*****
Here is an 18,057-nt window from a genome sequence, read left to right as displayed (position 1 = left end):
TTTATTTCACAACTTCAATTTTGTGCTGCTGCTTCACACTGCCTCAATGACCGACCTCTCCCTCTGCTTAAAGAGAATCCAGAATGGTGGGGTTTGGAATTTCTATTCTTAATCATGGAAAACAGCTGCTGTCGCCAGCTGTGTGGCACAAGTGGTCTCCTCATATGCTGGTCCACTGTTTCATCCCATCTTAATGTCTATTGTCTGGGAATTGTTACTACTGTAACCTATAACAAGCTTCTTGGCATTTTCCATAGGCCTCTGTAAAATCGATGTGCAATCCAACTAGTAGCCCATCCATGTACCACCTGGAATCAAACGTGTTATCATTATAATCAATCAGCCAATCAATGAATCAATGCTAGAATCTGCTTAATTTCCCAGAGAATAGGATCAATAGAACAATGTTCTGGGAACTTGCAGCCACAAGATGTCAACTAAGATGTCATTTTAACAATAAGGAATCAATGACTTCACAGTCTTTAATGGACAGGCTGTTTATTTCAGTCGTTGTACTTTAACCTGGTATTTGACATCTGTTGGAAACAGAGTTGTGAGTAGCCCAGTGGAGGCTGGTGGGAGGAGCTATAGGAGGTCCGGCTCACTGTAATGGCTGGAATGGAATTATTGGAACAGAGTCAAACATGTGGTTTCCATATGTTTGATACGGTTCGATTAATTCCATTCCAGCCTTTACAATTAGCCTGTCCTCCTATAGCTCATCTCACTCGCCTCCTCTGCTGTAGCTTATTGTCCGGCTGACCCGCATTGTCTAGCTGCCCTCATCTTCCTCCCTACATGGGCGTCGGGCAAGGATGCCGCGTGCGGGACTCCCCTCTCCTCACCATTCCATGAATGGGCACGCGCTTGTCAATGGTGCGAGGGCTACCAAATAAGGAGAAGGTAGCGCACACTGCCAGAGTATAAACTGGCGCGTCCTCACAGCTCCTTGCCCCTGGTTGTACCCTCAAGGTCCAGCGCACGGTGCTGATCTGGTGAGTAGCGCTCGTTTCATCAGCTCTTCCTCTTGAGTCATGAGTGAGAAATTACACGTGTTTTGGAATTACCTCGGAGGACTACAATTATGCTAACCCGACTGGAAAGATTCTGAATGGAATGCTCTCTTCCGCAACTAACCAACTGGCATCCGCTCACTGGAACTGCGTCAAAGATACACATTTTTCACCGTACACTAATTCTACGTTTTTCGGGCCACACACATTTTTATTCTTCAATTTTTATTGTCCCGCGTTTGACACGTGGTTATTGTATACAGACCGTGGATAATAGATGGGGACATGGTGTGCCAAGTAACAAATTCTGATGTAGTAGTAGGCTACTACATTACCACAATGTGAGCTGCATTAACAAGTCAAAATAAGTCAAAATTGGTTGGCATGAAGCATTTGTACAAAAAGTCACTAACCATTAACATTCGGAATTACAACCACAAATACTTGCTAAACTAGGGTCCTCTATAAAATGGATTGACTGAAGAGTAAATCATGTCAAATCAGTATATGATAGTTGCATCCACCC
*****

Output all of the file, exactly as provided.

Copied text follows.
Here is an 18,057-nt window from a genome sequence, read left to right as displayed (position 1 = left end):
TTTATTTCACAACTTCAATTTTGTGCTGCTGCTTCACACTGCCTCAATGACCGACCTCTCCCTCTGCTTAAAGAGAATCCAGAATGGTGGGGTTTGGAATTTCTATTCTTAATCATGGAAAACAGCTGCTGTCGCCAGCTGTGTGGCACAAGTGGTCTCCTCATATGCTGGTCCACTGTTTCATCCCATCTTAATGTCTATTGTCTGGGAATTGTTACTACTGTAACCTATAACAAGCTTCTTGGCATTTTCCATAGGCCTCTGTAAAATCGATGTGCAATCCAACTAGTAGCCCATCCATGTACCACCTGGAATCAAACGTGTTATCATTATAATCAATCAGCCAATCAATGAATCAATGCTAGAATCTGCTTAATTTCCCAGAGAATAGGATCAATAGAACAATGTTCTGGGAACTTGCAGCCACAAGATGTCAACTAAGATGTCATTTTAACAATAAGGAATCAATGACTTCACAGTCTTTAATGGACAGGCTGTTTATTTCAGTCGTTGTACTTTAACCTGGTATTTGACATCTGTTGGAAACAGAGTTGTGAGTAGCCCAGTGGAGGCTGGTGGGAGGAGCTATAGGAGGTCCGGCTCACTGTAATGGCTGGAATGGAATTATTGGAACAGAGTCAAACATGTGGTTTCCATATGTTTGATACGGTTCGATTAATTCCATTCCAGCCTTTACAATTAGCCTGTCCTCCTATAGCTCATCTCACTCGCCTCCTCTGCTGTAGCTTATTGTCCGGCTGACCCGCATTGTCTAGCTGCCCTCATCTTCCTCCCTACATGGGCGTCGGGCAAGGATGCCGCGTGCGGGACTCCCCTCTCCTCACCATTCCATGAATGGGCACGCGCTTGTCAATGGTGCGAGGGCTACCAAATAAGGAGAAGGTAGCGCACACTGCCAGAGTATAAACTGGCGCGTCCTCACAGCTCCTTGCCCCTGGTTGTACCCTCAAGGTCCAGCGCACGGTGCTGATCTGGTGAGTAGCGCTCGTTTCATCAGCTCTTCCTCTTGAGTCATGAGTGAGAAATTACACGTGTTTTGGAATTACCTCGGAGGACTACAATTATGCTAACCCGACTGGAAAGATTCTGAATGGAATGCTCTCTTCCGCAACTAACCAACTGGCATCCGCTCACTGGAACTGCGTCAAAGATACACATTTTTCACCGTACACTAATTCTACGTTTTTCGGGCCACACACATTTTTATTCTTCAATTTTTATTGTCCCGCGTTTGACACGTGGTTATTGTATACAGACCGTGGATAATAGATGGGGACATGGTGTGCCAAGTAACAAATTCTGATGTAGTAGTAGGCTACTACATTACCACAATGTGAGCTGCATTAACAAGTCAAAATAAGTCAAAATTGGTTGGCATGAAGCATTTGTACAAAAAGTCACTAACCATTAACATTCGGAATTACAACCACAAATACTTGCTAAACTAGGGTCCTCTATAAAATGGATTGACTGAAGAGTAAATCATGTCAAATCAGTATATGATAGTTGCATCCACCC